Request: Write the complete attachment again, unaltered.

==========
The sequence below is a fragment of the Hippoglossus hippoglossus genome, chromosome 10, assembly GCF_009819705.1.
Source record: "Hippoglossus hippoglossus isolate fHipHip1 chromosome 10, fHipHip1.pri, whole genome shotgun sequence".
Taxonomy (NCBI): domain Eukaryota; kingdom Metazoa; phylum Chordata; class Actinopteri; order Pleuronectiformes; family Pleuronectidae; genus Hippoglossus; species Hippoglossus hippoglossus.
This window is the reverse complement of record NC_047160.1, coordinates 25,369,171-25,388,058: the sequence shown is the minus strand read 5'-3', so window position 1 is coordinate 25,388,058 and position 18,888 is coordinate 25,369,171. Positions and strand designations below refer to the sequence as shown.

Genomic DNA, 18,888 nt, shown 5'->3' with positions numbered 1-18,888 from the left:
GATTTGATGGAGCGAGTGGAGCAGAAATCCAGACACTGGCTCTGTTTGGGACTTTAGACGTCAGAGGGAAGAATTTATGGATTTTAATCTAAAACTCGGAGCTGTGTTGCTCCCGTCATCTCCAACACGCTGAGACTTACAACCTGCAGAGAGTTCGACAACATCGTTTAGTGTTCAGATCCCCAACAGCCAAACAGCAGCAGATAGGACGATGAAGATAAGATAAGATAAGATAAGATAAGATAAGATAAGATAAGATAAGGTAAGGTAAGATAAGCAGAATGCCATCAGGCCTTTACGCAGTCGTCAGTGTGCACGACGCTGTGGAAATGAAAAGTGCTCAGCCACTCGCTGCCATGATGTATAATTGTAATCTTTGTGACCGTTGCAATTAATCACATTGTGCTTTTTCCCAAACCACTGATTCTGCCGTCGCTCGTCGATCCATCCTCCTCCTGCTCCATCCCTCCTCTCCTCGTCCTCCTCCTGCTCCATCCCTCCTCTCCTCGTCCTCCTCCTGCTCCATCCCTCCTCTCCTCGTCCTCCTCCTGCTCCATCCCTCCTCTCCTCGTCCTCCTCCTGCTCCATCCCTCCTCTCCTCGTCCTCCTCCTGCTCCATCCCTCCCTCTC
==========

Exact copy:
The sequence below is a fragment of the Hippoglossus hippoglossus genome, chromosome 10, assembly GCF_009819705.1.
Source record: "Hippoglossus hippoglossus isolate fHipHip1 chromosome 10, fHipHip1.pri, whole genome shotgun sequence".
Taxonomy (NCBI): domain Eukaryota; kingdom Metazoa; phylum Chordata; class Actinopteri; order Pleuronectiformes; family Pleuronectidae; genus Hippoglossus; species Hippoglossus hippoglossus.
This window is the reverse complement of record NC_047160.1, coordinates 25,369,171-25,388,058: the sequence shown is the minus strand read 5'-3', so window position 1 is coordinate 25,388,058 and position 18,888 is coordinate 25,369,171. Positions and strand designations below refer to the sequence as shown.

Genomic DNA, 18,888 nt, shown 5'->3' with positions numbered 1-18,888 from the left:
GATTTGATGGAGCGAGTGGAGCAGAAATCCAGACACTGGCTCTGTTTGGGACTTTAGACGTCAGAGGGAAGAATTTATGGATTTTAATCTAAAACTCGGAGCTGTGTTGCTCCCGTCATCTCCAACACGCTGAGACTTACAACCTGCAGAGAGTTCGACAACATCGTTTAGTGTTCAGATCCCCAACAGCCAAACAGCAGCAGATAGGACGATGAAGATAAGATAAGATAAGATAAGATAAGATAAGATAAGATAAGATAAGGTAAGGTAAGATAAGCAGAATGCCATCAGGCCTTTACGCAGTCGTCAGTGTGCACGACGCTGTGGAAATGAAAAGTGCTCAGCCACTCGCTGCCATGATGTATAATTGTAATCTTTGTGACCGTTGCAATTAATCACATTGTGCTTTTTCCCAAACCACTGATTCTGCCGTCGCTCGTCGATCCATCCTCCTCCTGCTCCATCCCTCCTCTCCTCGTCCTCCTCCTGCTCCATCCCTCCTCTCCTCGTCCTCCTCCTGCTCCATCCCTCCTCTCCTCGTCCTCCTCCTGCTCCATCCCTCCTCTCCTCGTCCTCCTCCTGCTCCATCCCTCCTCTCCTCGTCCTCCTCCTGCTCCATCCCTCCCTCTC